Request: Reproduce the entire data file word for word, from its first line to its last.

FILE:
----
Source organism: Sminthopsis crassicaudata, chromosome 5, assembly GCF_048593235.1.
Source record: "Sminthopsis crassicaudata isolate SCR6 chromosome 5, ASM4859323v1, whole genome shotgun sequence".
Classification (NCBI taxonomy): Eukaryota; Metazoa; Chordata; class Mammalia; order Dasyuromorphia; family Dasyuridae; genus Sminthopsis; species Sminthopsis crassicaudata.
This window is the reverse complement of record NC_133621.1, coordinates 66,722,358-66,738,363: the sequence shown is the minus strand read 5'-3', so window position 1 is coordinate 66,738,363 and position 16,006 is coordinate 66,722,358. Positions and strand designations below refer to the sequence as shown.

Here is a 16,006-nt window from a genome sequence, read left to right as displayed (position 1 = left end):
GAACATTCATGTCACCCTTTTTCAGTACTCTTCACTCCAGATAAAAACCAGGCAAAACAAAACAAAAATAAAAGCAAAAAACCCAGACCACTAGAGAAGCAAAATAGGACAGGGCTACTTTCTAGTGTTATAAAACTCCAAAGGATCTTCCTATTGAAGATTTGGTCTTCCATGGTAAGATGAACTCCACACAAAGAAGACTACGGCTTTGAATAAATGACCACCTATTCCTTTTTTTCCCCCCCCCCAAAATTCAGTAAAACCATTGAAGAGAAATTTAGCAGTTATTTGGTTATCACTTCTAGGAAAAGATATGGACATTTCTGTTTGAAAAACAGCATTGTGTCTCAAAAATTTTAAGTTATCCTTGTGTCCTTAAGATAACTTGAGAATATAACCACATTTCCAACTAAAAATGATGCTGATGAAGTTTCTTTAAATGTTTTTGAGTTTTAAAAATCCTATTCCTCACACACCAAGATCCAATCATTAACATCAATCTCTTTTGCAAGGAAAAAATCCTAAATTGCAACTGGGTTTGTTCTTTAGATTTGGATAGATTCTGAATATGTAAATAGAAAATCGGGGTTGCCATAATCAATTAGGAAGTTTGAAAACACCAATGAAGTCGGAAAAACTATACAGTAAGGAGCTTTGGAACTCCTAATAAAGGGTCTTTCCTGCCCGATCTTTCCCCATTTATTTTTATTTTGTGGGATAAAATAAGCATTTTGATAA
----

Source organism: Sminthopsis crassicaudata, chromosome 5, assembly GCF_048593235.1.
Source record: "Sminthopsis crassicaudata isolate SCR6 chromosome 5, ASM4859323v1, whole genome shotgun sequence".
Classification (NCBI taxonomy): Eukaryota; Metazoa; Chordata; class Mammalia; order Dasyuromorphia; family Dasyuridae; genus Sminthopsis; species Sminthopsis crassicaudata.
This window is the reverse complement of record NC_133621.1, coordinates 66,722,358-66,738,363: the sequence shown is the minus strand read 5'-3', so window position 1 is coordinate 66,738,363 and position 16,006 is coordinate 66,722,358. Positions and strand designations below refer to the sequence as shown.

Here is a 16,006-nt window from a genome sequence, read left to right as displayed (position 1 = left end):
GAACATTCATGTCACCCTTTTTCAGTACTCTTCACTCCAGATAAAAACCAGGCAAAACAAAACAAAAATAAAAGCAAAAAACCCAGACCACTAGAGAAGCAAAATAGGACAGGGCTACTTTCTAGTGTTATAAAACTCCAAAGGATCTTCCTATTGAAGATTTGGTCTTCCATGGTAAGATGAACTCCACACAAAGAAGACTACGGCTTTGAATAAATGACCACCTATTCCTTTTTTTCCCCCCCCCCAAAATTCAGTAAAACCATTGAAGAGAAATTTAGCAGTTATTTGGTTATCACTTCTAGGAAAAGATATGGACATTTCTGTTTGAAAAACAGCATTGTGTCTCAAAAATTTTAAGTTATCCTTGTGTCCTTAAGATAACTTGAGAATATAACCACATTTCCAACTAAAAATGATGCTGATGAAGTTTCTTTAAATGTTTTTGAGTTTTAAAAATCCTATTCCTCACACACCAAGATCCAATCATTAACATCAATCTCTTTTGCAAGGAAAAAATCCTAAATTGCAACTGGGTTTGTTCTTTAGATTTGGATAGATTCTGAATATGTAAATAGAAAATCGGGGTTGCCATAATCAATTAGGAAGTTTGAAAACACCAATGAAGTCGGAAAAACTATACAGTAAGGAGCTTTGGAACTCCTAATAAAGGGTCTTTCCTGCCCGATCTTTCCCCATTTATTTTTATTTTGTGGGATAAAATAAGCATTTTGATAA